Over three months after they were born, a pair of Amur leopard cubs have been shown to the public for the first time on October 27 at the Yorkshire Wildlife Park.
Symbolic of the conservation efforts carried out by the wildlife park, these Amur leopard cubs are a proud development that conservationists say may play a crucial role in the overall efforts to save the population of these critically endangered big cats.
According to latest reports only 70 odd Amur leopards survive in the wild in their native habitats in East Russia and China. Park officials say that conservationists across the globe have been working with wildlife parks including the Yorkshire National Park to increase the population of these big cats and the cubs along with their parents, Drake and Freya, could play a vital role in this process.
The Amur Leopard reserve dubbed Leopard Heights at the YWP is where these cubs and their parents are housed. The innovative three reserve layout was specifically designed as a breeding centre for these critically endangered cats, with the nursery area out of sight from visitors to give the young cubs and their mother peace and quiet for the first few months of their lives.
Park officials say that the cubs are now feisty and starting to explore their reserve and are ready to move into the next area which has a smaller version of the climbing frame that is a feature of the main reserve where their father Drake can be seen.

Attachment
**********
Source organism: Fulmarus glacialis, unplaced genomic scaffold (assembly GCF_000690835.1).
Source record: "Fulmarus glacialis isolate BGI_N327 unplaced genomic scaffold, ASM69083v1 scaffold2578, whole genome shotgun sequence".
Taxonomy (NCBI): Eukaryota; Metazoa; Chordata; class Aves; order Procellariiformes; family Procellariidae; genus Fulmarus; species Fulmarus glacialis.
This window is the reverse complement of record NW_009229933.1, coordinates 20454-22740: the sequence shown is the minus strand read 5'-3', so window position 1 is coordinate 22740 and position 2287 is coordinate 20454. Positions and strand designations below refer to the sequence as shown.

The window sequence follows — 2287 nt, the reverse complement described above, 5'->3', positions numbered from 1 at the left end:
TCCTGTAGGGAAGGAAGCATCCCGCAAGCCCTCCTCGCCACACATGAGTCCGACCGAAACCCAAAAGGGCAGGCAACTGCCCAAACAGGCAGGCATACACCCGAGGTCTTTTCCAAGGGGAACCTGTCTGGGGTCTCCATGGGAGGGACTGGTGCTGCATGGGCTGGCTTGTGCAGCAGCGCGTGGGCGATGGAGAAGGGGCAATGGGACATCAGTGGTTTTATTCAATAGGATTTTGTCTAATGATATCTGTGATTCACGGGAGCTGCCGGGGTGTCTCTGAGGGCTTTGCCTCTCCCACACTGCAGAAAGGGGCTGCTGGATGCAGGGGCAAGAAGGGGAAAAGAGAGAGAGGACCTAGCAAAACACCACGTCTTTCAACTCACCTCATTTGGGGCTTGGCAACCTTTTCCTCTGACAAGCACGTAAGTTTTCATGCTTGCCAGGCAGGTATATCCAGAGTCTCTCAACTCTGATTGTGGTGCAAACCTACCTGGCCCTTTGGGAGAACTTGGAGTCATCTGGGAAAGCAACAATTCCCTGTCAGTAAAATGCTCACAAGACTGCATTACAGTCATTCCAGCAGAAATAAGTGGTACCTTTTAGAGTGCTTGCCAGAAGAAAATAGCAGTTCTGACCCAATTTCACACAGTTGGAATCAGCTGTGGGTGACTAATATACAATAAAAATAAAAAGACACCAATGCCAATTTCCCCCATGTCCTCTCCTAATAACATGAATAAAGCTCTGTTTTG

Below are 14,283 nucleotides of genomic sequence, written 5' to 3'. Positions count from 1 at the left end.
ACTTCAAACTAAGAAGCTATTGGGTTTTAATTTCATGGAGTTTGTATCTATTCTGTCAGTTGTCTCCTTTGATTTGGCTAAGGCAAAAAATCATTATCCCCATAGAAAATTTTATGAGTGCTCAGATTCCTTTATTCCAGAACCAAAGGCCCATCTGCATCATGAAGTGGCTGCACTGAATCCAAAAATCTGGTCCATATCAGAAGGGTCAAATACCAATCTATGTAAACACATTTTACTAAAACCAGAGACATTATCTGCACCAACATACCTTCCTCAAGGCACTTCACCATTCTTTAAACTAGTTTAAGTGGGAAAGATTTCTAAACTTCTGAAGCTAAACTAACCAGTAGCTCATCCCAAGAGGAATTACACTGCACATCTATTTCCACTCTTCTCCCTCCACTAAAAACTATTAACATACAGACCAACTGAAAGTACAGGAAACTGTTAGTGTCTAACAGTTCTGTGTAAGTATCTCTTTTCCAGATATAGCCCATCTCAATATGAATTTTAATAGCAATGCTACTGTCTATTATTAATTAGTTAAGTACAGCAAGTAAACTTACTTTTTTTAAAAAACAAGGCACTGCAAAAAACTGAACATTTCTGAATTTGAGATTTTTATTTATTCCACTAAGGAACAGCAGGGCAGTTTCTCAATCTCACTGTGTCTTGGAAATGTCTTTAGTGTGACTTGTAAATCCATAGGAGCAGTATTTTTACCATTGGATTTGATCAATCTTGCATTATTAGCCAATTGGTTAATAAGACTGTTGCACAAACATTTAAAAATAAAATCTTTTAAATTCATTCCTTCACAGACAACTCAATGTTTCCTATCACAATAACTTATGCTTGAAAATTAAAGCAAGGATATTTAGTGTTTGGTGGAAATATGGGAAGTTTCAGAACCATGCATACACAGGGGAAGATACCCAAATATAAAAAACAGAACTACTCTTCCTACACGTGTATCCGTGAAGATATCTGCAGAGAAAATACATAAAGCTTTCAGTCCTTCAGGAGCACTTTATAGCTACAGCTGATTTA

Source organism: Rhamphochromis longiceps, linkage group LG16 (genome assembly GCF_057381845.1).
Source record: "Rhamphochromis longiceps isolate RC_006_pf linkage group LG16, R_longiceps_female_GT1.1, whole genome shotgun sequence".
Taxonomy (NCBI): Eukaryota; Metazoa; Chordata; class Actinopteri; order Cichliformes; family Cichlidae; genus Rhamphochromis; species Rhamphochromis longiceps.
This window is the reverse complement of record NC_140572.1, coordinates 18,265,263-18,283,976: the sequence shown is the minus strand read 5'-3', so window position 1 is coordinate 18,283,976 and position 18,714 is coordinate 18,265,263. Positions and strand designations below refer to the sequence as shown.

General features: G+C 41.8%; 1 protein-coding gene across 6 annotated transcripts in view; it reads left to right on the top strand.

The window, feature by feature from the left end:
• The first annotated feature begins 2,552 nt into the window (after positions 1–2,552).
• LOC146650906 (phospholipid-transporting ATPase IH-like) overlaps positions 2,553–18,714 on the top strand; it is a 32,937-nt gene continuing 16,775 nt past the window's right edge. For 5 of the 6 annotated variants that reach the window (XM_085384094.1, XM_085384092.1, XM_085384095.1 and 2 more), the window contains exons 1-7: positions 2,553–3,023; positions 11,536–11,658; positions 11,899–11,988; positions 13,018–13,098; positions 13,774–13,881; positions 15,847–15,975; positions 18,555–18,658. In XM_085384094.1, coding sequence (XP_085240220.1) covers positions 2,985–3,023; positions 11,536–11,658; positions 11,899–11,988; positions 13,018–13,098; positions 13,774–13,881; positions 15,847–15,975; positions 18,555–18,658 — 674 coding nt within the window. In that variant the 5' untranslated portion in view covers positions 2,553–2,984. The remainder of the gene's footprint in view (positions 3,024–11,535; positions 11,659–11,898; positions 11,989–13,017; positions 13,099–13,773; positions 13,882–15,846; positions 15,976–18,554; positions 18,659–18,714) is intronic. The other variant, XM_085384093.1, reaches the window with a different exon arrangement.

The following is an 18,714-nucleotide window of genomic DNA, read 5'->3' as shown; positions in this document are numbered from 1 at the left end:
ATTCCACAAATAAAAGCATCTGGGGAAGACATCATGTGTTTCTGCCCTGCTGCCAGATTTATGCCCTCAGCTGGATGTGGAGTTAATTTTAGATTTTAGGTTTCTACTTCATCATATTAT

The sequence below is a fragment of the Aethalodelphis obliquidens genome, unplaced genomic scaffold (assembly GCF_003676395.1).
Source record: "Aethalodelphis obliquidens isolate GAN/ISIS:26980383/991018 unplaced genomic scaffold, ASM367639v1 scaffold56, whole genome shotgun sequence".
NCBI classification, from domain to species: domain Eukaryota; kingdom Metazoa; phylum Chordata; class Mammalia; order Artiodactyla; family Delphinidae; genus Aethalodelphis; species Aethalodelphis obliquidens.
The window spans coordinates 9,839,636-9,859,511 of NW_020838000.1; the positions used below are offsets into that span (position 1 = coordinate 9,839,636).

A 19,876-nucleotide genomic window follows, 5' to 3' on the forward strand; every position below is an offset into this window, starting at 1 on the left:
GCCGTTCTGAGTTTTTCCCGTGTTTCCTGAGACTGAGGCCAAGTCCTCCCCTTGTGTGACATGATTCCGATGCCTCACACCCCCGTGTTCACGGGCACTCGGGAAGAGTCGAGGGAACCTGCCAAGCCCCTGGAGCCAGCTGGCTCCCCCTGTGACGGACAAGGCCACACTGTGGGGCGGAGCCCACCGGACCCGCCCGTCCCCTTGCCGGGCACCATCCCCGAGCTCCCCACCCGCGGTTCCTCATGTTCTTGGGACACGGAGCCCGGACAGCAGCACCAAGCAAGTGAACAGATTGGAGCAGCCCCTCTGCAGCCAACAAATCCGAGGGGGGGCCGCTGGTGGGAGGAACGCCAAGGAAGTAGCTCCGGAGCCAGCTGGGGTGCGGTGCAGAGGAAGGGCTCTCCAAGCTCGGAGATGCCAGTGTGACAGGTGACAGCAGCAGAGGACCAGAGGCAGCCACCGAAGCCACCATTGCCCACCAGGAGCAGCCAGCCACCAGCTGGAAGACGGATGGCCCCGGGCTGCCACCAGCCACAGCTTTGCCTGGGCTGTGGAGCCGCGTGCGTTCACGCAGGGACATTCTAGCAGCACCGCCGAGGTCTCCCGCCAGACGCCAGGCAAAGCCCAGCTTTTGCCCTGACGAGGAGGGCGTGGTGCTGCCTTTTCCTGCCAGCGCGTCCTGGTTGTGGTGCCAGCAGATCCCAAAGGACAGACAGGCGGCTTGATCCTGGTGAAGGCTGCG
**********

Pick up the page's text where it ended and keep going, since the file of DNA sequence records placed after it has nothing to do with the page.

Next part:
When the cubs were born, the Animal Collection manager at the park Simon Marsh had said that the birth of the cubs is an exciting development in the fight to save the critically endangered species from extinction. Marsh added that the parents – Drake and Freya – have reciprocated the efforts of the European breeding programme, which has been working tirelessly towards securing the future.
A few days after the cubs were born, park officials had revealed that they won’t be on display for a few weeks until they are strong enough and all the vaccines have been administered.
There has been a huge international effort to secure the future of this species and the two cubs are part of an exciting programme working towards re-introducing them to the wild,” said Marsh. “Conservation and welfare is at the heart of everything we do here so this is painstaking work but with a potentially incredible outcome.”
Like in case of any endangered wild animals, the population of Amur Leopards is dwindling because of extensive poaching as well as disappearing habitat. Through conservation efforts conditions have been stabilising and Amur Tiger and Leopard Alliance (ALTA) is planning to re-introduce them in the Lazovsky Nature Reserve in Southern Sikhote Alin, an area where leopards disappeared approximately 30 years ago.
According to reports, conservation efforts in the native habitats of these leopards have also increased with increased population of leopards’ traditional prey of sika deer providing confidence that population numbers could rise over the next 15 years.